Apolipoprotein B-100 is a component of the particles responsible for transporting cholesterol and other fatty molecules in the blood.
Importantly, injecting human ApoB100 alone in the spinal canal of healthy mice was sufficient to recapitulate the disease-specific molecular, cellular, and clinical abnormalities seen with sALS CSF. Exposure to this protein was also found to promote death in lab-grown human motor neurons.
Similar experiments using other proteins identified in the screenings or those previously implicated in neurodegenerative conditions did not result in ALS-like features.
Targeted removal of ApoB100 from sALS cerebrospinal fluid, either via filtration or the use of specific antibodies, prevented motor neuron loss and the development of motor deficits in the mouse model.
However, other ALS features, such as abnormal activity of astrocytes and microglia, were comparable between mice given unchanged and ApoB100-depleted sALS CSF. This suggested that components other than ApoB100 contribute to the disease.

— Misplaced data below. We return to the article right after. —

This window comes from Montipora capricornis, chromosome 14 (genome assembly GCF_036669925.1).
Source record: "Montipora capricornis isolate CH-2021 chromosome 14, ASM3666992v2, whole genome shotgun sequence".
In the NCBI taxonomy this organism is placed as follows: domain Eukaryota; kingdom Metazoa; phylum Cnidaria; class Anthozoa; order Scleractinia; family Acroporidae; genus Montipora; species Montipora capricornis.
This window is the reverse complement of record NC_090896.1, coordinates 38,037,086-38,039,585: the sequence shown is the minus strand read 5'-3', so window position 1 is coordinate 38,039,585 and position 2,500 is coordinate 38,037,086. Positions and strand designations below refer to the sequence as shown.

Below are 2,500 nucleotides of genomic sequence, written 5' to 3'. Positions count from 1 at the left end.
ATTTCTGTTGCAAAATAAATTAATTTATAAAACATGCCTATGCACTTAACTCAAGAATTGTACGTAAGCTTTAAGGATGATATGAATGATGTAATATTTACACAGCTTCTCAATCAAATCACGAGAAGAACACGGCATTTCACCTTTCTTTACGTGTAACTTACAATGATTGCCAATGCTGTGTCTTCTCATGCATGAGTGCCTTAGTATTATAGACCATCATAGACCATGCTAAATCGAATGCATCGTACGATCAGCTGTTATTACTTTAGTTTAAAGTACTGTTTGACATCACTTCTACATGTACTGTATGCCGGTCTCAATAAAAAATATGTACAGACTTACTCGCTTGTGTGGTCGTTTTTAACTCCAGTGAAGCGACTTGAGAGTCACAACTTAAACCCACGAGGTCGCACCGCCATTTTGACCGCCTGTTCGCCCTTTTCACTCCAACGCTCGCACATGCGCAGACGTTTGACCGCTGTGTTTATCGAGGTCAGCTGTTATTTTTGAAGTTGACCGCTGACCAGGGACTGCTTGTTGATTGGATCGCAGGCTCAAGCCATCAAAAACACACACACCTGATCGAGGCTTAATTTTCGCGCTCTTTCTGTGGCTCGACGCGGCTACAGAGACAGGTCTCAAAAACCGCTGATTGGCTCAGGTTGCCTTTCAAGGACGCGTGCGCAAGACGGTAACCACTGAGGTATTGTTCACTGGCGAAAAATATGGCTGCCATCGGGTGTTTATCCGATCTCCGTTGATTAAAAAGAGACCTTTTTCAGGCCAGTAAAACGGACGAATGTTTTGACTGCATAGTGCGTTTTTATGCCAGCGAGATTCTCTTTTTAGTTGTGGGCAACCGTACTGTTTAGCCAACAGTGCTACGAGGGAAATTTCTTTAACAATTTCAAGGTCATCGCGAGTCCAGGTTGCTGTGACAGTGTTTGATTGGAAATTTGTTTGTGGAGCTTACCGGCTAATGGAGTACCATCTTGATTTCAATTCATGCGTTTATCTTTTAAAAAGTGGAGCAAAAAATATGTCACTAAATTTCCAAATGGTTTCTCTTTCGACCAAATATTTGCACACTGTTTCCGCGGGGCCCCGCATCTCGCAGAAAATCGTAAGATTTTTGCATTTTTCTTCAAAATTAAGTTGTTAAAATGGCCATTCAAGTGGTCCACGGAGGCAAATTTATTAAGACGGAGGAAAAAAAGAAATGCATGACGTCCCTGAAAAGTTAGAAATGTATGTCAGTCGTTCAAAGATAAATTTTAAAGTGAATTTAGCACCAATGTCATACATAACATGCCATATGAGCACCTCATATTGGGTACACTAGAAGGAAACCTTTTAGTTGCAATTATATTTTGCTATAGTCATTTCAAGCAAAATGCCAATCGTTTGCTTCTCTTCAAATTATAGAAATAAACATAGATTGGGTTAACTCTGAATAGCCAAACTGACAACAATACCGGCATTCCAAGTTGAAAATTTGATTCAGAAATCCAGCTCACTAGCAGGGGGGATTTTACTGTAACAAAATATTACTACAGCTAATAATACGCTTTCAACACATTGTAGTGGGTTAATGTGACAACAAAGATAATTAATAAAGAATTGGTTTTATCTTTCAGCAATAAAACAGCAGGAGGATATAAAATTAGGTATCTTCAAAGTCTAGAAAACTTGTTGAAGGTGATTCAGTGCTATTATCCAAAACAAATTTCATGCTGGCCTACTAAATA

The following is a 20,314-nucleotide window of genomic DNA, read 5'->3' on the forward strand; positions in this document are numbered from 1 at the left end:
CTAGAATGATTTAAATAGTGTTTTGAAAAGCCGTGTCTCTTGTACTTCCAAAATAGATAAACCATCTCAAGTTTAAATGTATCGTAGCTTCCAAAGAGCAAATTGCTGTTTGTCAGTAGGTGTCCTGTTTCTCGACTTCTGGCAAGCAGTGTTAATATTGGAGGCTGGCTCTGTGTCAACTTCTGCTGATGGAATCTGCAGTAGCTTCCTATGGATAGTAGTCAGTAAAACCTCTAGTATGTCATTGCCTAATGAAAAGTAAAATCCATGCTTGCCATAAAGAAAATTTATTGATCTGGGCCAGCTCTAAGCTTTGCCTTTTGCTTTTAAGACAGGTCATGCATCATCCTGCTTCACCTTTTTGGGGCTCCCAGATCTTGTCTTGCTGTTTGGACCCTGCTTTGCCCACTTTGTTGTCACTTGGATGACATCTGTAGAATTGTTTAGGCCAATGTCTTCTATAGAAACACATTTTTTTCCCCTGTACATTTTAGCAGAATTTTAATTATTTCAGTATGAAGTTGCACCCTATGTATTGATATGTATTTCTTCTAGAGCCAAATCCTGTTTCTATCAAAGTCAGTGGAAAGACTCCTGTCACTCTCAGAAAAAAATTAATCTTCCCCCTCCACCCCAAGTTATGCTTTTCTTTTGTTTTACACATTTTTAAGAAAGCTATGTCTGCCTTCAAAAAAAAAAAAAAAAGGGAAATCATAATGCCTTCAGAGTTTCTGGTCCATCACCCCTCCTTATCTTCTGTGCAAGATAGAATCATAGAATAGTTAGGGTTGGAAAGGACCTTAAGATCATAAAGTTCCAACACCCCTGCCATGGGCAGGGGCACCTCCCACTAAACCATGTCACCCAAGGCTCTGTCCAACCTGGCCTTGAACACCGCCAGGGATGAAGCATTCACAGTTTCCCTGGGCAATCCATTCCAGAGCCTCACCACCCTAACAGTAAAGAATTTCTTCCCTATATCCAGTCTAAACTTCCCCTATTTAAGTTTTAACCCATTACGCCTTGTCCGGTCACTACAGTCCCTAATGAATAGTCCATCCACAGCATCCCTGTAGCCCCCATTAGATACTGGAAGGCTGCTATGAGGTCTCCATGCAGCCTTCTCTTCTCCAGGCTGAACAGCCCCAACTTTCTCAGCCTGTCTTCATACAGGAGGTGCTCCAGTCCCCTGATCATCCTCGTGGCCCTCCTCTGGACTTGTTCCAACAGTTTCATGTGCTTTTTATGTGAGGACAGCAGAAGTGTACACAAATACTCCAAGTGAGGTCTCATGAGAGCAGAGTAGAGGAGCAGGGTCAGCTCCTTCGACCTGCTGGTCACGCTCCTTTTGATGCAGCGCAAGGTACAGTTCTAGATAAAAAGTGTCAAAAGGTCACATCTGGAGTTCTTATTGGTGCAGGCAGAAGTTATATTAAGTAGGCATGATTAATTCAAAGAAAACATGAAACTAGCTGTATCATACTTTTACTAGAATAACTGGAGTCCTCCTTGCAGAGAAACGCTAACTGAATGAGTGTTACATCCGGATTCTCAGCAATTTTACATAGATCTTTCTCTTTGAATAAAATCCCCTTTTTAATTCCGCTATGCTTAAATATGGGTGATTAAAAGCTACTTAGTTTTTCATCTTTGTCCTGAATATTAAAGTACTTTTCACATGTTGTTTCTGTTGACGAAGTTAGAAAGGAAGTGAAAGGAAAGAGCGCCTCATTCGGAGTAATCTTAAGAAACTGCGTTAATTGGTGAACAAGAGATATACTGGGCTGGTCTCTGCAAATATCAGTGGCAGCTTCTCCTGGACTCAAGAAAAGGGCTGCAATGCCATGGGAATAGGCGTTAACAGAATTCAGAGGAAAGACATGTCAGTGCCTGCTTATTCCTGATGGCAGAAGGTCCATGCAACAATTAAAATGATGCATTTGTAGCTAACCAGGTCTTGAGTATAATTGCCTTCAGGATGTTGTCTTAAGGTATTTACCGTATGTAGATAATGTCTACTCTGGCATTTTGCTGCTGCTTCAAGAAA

“This study presents apolipoprotein B-100 as a novel therapeutic target specific for the predominant sporadic form of amyotrophic lateral sclerosis,” the researchers wrote. It establishes “proof-of-concept to support targeted reduction of ApoB via CSF [filtration] as a therapeutic strategy for sALS patients.”
Findings also highlight “fundamental differences” in the underlying mechanisms of sporadic and familial ALS, “with genetic mutations perhaps increasing intrinsic vulnerability of motor neurons to stress in fALS, while neurotoxic levels of ApoB circulating in CSF contributes to neurological damage in sALS,” the scientists wrote.
“This emphasizes the necessity of tailoring therapeutic approaches to specific ALS subtypes and the importance of resolving the toxic CSF environment in sALS,” they added.
Jamie K. Wong, PhD, a research scientist at Tisch and the study’s lead author, said: “We are excited to build upon the foundation established with this novel sALS animal model, as we now have the opportunity to further investigate sALS CSF-induced [disease] mechanisms and test potential therapies in a sALS-specific model.”
These scientists are now using this type of mouse model to study multiple sclerosis, another neurodegenerative disease, and Wong believes “this approach may potentially be useful for studying other neurodegenerative diseases as well.”